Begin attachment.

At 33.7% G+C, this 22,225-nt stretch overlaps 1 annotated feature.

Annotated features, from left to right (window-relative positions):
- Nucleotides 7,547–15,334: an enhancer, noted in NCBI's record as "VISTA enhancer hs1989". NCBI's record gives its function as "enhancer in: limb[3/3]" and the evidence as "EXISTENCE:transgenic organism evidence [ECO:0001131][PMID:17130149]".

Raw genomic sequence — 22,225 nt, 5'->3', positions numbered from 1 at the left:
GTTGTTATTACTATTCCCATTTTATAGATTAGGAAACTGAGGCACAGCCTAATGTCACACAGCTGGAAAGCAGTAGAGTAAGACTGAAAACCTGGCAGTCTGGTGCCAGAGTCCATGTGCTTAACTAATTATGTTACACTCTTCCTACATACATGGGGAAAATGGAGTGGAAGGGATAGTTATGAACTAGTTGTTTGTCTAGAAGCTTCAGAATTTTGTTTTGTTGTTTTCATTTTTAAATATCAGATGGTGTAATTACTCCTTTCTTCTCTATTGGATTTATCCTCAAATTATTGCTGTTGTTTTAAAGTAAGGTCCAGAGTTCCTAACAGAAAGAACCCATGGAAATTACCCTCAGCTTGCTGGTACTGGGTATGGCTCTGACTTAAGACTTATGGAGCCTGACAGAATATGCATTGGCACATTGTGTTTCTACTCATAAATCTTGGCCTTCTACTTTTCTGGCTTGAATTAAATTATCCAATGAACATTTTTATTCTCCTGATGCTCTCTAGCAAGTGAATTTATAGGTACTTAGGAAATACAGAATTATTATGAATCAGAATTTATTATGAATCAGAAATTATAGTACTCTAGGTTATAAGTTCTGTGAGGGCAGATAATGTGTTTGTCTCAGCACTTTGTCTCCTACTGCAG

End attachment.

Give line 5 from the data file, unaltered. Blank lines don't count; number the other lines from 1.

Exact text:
GTTGTTATTACTATTCCCATTTTATAGATTAGGAAACTGAGGCACAGCCTAATGTCACACAGCTGGAAAGCAGTAGAGTAAGACTGAAAACCTGGCAGTCTGGTGCCAGAGTCCATGTGCTTAACTAATTATGTTACACTCTTCCTACATACATGGGGAAAATGGAGTGGAAGGGATAGTTATGAACTAGTTGTTTGTCTAGAAGCTTCAGAATTTTGTTTTGTTGTTTTCATTTTTAAATATCAGATGGTGTAATTACTCCTTTCTTCTCTATTGGATTTATCCTCAAATTATTGCTGTTGTTTTAAAGTAAGGTCCAGAGTTCCTAACAGAAAGAACCCATGGAAATTACCCTCAGCTTGCTGGTACTGGGTATGGCTCTGACTTAAGACTTATGGAGCCTGACAGAATATGCATTGGCACATTGTGTTTCTACTCATAAATCTTGGCCTTCTACTTTTCTGGCTTGAATTAAATTATCCAATGAACATTTTTATTCTCCTGATGCTCTCTAGCAAGTGAATTTATAGGTACTTAGGAAATACAGAATTATTATGAATCAGAATTTATTATGAATCAGAAATTATAGTACTCTAGGTTATAAGTTCTGTGAGGGCAGATAATGTGTTTGTCTCAGCACTTTGTCTCCTACTGCAG